Updated: Jun 9
Directed by: John Giorgio
Written by: John Giorgio
Starring: Erika Chase, Hanna Schwab, Sydney Silver, Tabitha Rowan
Where the Forest Meets the Field is a short film directed, written and produced by John Giorgio. The plot focuses on a young girl named Anna (Erika Chase), who appears to be tormented by the suicide of a friend, Shelsea (Tabitha Rowan).
The film starts of as a mystery, showing close ups of disturbing drawings and part of a letter written by Shelsea. The film then cuts to a scene in a forest where two female children are having a picnic, while another person is seen in the distance, whose face is out of view. The film then cuts to Anna waking up suddenly, apparently after having a bad dream. A television news broadcast reveals that a girl has been found dead in the woods. Her father then goes to work and Anna has a brief argument with her mother. She then meets two female friends, one of which is called Sara (Sydney Silver), at a coffee shop, where it is revealed that the name of the deceased girl was Shelsea and that she hung herself. The film again cuts to images of the letter and a forest. Later the three girls are walking along a neighbourhood, when the two friends disrespect Shelsea, causing Anna to argue with them and walk away. In the next shot she is suddenly seen alone in the forest. Later Sara goes to visit Anna at her home, only to discover that she is not there. Instead she is greeted by Anna's mother and the two of them go to her bedroom, where they find disturbing drawings (the ones seen previously) and the letter from Shelsea (now revealed to be addressed to Anna), which appears to be a suicide note, due to abuse by Anna's father. The film cuts back to the picnic scene, showing the person in the distance to be Anna. She then commits suicide by hanging herself. Later on another news report reveals that Anna's father has been arrested for child abuse. The final scene shows Anna waking up suddenly, just as she did at the beginning of the film.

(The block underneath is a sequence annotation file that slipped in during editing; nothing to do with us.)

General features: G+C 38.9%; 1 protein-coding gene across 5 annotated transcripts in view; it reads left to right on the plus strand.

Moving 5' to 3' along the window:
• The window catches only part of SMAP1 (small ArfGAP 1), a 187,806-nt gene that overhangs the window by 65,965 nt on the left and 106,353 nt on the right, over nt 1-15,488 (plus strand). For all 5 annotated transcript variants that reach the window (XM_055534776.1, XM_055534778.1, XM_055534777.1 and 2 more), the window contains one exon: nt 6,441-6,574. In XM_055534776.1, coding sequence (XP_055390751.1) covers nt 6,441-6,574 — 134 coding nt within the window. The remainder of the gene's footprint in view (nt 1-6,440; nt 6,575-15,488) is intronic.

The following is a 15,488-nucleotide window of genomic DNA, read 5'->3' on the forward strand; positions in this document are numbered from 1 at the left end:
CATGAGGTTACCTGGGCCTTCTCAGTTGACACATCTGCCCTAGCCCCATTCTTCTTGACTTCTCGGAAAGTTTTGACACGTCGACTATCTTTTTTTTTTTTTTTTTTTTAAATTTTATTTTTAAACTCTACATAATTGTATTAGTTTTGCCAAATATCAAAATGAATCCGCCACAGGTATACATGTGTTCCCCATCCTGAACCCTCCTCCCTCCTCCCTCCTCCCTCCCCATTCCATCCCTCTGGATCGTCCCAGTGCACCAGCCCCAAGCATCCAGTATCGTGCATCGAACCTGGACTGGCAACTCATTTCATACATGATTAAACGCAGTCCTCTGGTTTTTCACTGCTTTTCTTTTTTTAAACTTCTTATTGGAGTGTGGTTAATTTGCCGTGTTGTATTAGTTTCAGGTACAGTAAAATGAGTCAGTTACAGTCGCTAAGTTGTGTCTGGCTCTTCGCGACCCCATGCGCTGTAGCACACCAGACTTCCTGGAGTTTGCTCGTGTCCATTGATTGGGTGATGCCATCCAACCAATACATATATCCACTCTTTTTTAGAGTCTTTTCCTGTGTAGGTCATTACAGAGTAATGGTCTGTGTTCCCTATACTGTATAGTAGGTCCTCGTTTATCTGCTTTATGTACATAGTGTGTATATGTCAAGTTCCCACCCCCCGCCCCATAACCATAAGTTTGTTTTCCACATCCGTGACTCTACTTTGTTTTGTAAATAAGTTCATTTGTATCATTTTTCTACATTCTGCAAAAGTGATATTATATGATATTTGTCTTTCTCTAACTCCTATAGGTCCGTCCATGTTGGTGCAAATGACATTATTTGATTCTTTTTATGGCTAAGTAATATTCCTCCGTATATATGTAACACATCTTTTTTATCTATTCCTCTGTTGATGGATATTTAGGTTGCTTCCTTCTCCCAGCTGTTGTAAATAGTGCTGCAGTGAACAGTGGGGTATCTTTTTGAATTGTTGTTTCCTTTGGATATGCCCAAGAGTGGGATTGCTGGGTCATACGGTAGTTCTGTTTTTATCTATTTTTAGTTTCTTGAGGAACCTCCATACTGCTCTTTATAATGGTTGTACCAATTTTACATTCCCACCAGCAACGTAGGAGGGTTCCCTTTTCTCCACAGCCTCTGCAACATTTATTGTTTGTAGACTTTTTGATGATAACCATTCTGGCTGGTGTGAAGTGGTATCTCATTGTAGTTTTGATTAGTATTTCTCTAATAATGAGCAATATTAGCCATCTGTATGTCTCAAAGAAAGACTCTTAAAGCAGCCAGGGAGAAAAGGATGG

Where the Forest Meets the Field is a film that communicates information to the viewer primarily through images instead of dialogue. As mentioned above the narrative begins as a mystery with shots of disturbing drawings, the letter by Shelsea and the two girls having a picnic. As the story progresses, it reveals how all these are connected. The television news reports a girl found dead in the woods. Later in the coffee shop it is revealed by the girls that the deceased girl was Shelsea and that she hung herself. When Sara and Anna's mother find the drawings and the letter in her bedroom, as the letter was addressed to Anna, it is implied that the two were close friends, that Anna's father had done something bad, and that the drawings were done by Anna, also indicating that she was troubled and deeply moved by her friend's death. Then in the shot where the two children are seen again having a picnic, this time Anna's father is shown assisting the girls, and the camera pans up, revealing that Anna was the person in the distance. This is a key scene in the film because it indicates that the two girls are younger versions of Anna and Shelsea and that the father had abused them in the forest, and by having older Anna present there, this becomes a sequence that overlaps the past with the present, because in the end it is a memory of Anna's. The film then shows Anna taking her own life and the news report of her father been arrested. With the exception of the revelation that the dead girl's name was Shelsea, which is revealed verbally by the girls in the coffee shop, this film guides the viewers though the story with the use of visuals, making them pie the information together in order to make sense of the narrative.
The film's main protagonist is Anna, supporting characters are her mother and her friend Sara. The antagonist appears to be her father, who (by taking the contents of the letter into account) appears to have abused both Shelsea and Anna, resulting in Shelsea's suicide and reducing Ann to a sad state. There are two main plot points in the story: the first takes place in the coffee shop when Shelsea's name is revealed and as the girls disrespect her, Anna snaps at them, indicating that the two of them were close. The second plot point takes place in the bedroom, when the drawings and letter are found. The letter suggests that Anna and Shelsea were abused by the father and that Shelsea intended to take her own life by writing that she will meet Anna where the forest meets the field, as she hung herself in the woods. The disturbing drawings, which appear to portray sketches in the likes of a monster attacking a little girl and words repeating 'kill it', suggest that Anna was deeply traumatised and therefore decided to choose the same path as Shelsea.
Interestingly the final scene which shows Anna waking up could mean that is was all just a bad dream. As stated this is a film that relies mostly on images to tell the story and therefore with the final shot the audience seems to have the power to decide whether what they have just witnessed was reality or just a dream that Anna had.
In conclusion Where the Forest Meets the Field is filled with strong performances, a dramatic, powerful score and a cleverly written narrative and editing that provide the viewer with a pleasant, thoughtful experience.